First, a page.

On April 24, 2015, Kitten's Point, a thoroughbred filly trained by Motion and owned by Strawbridge, won the Bewitch Stakes at Keeneland. The horse won a purse of $90, 000. After the race, all participating horses underwent drug screening. The drug screening on Kitten's Point indicated that the horse had 2.9 nanograms per milliliter (ng/ml) of methocarbamol in its blood. This drug is known to help with muscle cramping. By regulations, the Commission permits no more than 1 ng/ml to be in a horse's blood at the time of a race. It is undisputed that Appellees had given methocarbamol to Kitten's Point for months prior to the race, but had stopped giving the medication to the horse at least seven days prior to the race.

         After Kitten's Point's positive test for methocarbamol, the Commission Stewards entered an order finding that Appellees had violated two provisions of the Kentucky Administrative Regulations (KAR): 810 KAR 1:018, Section 2(2)(c) and 810 KAR 1:018, Section 2(3). Both of these sections concern drugs or medications being found in a horse's system during a race. A hearing was held on the violations, and, as herein, Appellees argued that the 1.0 ng/ml threshold was arbitrarily low, there was no scientific basis for having the methocarbamol threshold at that low level, and that it was likely the methocarbamol entered Kitten's Point's blood through environmental contamination. Multiple witnesses testified, including veterinarians and experts knowledgeable of the interaction of medications in horses.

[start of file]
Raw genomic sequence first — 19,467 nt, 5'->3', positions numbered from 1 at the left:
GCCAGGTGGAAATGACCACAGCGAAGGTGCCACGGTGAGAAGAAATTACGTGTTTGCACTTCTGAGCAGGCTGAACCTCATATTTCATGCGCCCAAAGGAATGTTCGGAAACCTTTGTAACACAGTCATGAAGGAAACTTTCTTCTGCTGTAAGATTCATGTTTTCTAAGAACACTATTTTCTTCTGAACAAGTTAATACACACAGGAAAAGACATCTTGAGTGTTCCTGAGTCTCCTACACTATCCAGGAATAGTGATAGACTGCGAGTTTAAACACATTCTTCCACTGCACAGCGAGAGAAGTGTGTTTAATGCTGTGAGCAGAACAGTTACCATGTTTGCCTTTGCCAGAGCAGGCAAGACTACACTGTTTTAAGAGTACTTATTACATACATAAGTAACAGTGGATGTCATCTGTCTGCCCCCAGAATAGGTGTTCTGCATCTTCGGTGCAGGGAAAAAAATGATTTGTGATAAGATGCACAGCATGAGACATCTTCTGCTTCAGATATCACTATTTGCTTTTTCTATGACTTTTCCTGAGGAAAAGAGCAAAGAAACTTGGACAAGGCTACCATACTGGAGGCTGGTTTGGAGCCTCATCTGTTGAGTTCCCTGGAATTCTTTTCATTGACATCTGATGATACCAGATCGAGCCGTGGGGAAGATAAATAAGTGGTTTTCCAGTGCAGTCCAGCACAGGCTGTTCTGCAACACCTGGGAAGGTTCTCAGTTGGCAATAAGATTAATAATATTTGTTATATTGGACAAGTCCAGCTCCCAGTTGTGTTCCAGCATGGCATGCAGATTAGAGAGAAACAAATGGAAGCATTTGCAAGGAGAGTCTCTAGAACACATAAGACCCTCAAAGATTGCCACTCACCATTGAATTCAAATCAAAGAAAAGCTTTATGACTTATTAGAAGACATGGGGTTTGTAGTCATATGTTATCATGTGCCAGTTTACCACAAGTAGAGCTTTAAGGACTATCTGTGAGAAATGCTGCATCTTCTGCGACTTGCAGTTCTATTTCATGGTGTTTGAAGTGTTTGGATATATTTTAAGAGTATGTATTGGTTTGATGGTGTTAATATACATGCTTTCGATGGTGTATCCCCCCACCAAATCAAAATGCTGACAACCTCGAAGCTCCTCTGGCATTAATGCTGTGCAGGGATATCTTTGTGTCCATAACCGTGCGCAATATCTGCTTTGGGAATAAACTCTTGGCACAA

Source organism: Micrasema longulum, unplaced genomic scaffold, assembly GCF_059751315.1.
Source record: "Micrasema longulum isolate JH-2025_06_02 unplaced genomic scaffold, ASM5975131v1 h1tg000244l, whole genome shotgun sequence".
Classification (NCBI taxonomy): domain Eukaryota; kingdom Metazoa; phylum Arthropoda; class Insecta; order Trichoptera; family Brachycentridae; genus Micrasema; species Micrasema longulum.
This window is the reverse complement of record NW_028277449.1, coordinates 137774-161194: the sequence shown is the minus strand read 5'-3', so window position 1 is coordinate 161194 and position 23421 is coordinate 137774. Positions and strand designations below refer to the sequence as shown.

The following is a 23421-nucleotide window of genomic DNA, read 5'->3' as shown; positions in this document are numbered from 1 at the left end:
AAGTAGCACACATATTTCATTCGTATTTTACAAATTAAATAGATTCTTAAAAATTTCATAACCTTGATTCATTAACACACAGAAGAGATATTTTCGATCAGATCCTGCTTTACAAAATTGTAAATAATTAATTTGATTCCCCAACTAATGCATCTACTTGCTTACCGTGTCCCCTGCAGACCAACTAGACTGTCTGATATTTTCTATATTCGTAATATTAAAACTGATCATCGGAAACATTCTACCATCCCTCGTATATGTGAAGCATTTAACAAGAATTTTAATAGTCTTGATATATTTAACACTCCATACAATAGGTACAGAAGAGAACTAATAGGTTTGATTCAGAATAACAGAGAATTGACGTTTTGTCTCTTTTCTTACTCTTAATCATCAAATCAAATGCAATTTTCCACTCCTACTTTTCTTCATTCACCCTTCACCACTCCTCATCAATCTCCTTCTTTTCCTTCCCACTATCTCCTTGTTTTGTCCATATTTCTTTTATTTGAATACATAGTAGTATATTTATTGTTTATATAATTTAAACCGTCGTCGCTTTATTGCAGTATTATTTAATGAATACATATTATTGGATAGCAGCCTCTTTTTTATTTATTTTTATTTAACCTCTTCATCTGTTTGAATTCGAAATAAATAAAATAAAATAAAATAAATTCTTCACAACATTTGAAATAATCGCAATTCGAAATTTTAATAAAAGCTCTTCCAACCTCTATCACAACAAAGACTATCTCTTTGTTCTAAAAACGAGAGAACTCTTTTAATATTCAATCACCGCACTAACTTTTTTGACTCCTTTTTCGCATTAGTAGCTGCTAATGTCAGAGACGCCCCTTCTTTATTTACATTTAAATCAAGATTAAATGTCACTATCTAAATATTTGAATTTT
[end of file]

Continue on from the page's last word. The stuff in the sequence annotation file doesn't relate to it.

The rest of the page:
The hearing officer ultimately held that Appellees had violated the regulations set forth by the Stewards and recommended that the Commission suspend Motion's trainer's license for five days, fine Motion $500, disqualify Kitten's Point, and order Strawbridge to forfeit the $90, 000 purse. The Commission adopted the hearing officer's recommended findings of fact, conclusions of law and order, but declined to suspend Motion's trainer's license.